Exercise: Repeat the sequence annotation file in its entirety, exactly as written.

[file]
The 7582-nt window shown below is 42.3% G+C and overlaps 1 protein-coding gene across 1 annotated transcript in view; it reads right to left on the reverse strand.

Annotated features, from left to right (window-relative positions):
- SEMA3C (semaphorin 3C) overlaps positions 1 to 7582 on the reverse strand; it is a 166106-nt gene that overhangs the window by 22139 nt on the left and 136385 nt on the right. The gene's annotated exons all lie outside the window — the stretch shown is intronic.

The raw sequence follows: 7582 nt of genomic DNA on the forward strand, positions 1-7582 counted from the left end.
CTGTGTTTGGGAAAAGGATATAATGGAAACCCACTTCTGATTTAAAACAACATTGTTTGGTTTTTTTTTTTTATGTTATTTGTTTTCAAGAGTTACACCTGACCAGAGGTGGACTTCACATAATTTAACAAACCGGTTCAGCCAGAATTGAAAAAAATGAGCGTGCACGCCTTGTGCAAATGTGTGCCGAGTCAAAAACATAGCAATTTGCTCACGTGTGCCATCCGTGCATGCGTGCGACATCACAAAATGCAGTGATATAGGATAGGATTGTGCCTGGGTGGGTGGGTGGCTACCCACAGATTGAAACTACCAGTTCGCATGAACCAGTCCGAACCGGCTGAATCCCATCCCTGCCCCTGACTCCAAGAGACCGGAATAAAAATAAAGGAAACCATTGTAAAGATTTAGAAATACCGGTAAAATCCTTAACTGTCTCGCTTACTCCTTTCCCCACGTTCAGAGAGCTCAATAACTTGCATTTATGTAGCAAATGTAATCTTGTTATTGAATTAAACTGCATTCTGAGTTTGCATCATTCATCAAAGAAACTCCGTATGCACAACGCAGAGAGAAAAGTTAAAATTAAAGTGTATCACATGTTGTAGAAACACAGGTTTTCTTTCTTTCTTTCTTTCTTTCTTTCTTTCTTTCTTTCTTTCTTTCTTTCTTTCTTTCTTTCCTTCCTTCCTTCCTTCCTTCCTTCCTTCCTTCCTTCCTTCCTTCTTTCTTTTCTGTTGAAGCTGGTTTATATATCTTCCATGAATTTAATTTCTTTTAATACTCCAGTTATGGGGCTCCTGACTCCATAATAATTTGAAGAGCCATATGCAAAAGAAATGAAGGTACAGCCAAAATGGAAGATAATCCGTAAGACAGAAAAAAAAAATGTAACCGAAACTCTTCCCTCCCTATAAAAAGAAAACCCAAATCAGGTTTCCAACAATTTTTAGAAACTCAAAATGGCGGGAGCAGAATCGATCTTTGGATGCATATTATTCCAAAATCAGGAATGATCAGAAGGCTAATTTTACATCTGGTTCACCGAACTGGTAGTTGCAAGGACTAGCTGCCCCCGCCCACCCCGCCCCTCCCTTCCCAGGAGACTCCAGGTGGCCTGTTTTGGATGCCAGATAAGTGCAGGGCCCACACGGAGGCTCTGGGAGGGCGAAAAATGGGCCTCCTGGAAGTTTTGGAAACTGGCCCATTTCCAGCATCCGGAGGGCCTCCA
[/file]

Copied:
The 7582-nt window shown below is 42.3% G+C and overlaps 1 protein-coding gene across 1 annotated transcript in view; it reads right to left on the reverse strand.

Annotated features, from left to right (window-relative positions):
- SEMA3C (semaphorin 3C) overlaps positions 1 to 7582 on the reverse strand; it is a 166106-nt gene that overhangs the window by 22139 nt on the left and 136385 nt on the right. The gene's annotated exons all lie outside the window — the stretch shown is intronic.

The raw sequence follows: 7582 nt of genomic DNA on the forward strand, positions 1-7582 counted from the left end.
CTGTGTTTGGGAAAAGGATATAATGGAAACCCACTTCTGATTTAAAACAACATTGTTTGGTTTTTTTTTTTTATGTTATTTGTTTTCAAGAGTTACACCTGACCAGAGGTGGACTTCACATAATTTAACAAACCGGTTCAGCCAGAATTGAAAAAAATGAGCGTGCACGCCTTGTGCAAATGTGTGCCGAGTCAAAAACATAGCAATTTGCTCACGTGTGCCATCCGTGCATGCGTGCGACATCACAAAATGCAGTGATATAGGATAGGATTGTGCCTGGGTGGGTGGGTGGCTACCCACAGATTGAAACTACCAGTTCGCATGAACCAGTCCGAACCGGCTGAATCCCATCCCTGCCCCTGACTCCAAGAGACCGGAATAAAAATAAAGGAAACCATTGTAAAGATTTAGAAATACCGGTAAAATCCTTAACTGTCTCGCTTACTCCTTTCCCCACGTTCAGAGAGCTCAATAACTTGCATTTATGTAGCAAATGTAATCTTGTTATTGAATTAAACTGCATTCTGAGTTTGCATCATTCATCAAAGAAACTCCGTATGCACAACGCAGAGAGAAAAGTTAAAATTAAAGTGTATCACATGTTGTAGAAACACAGGTTTTCTTTCTTTCTTTCTTTCTTTCTTTCTTTCTTTCTTTCTTTCTTTCTTTCTTTCTTTCTTTCCTTCCTTCCTTCCTTCCTTCCTTCCTTCCTTCCTTCCTTCCTTCTTTCTTTTCTGTTGAAGCTGGTTTATATATCTTCCATGAATTTAATTTCTTTTAATACTCCAGTTATGGGGCTCCTGACTCCATAATAATTTGAAGAGCCATATGCAAAAGAAATGAAGGTACAGCCAAAATGGAAGATAATCCGTAAGACAGAAAAAAAAAATGTAACCGAAACTCTTCCCTCCCTATAAAAAGAAAACCCAAATCAGGTTTCCAACAATTTTTAGAAACTCAAAATGGCGGGAGCAGAATCGATCTTTGGATGCATATTATTCCAAAATCAGGAATGATCAGAAGGCTAATTTTACATCTGGTTCACCGAACTGGTAGTTGCAAGGACTAGCTGCCCCCGCCCACCCCGCCCCTCCCTTCCCAGGAGACTCCAGGTGGCCTGTTTTGGATGCCAGATAAGTGCAGGGCCCACACGGAGGCTCTGGGAGGGCGAAAAATGGGCCTCCTGGAAGTTTTGGAAACTGGCCCATTTCCAGCATCCGGAGGGCCTCCA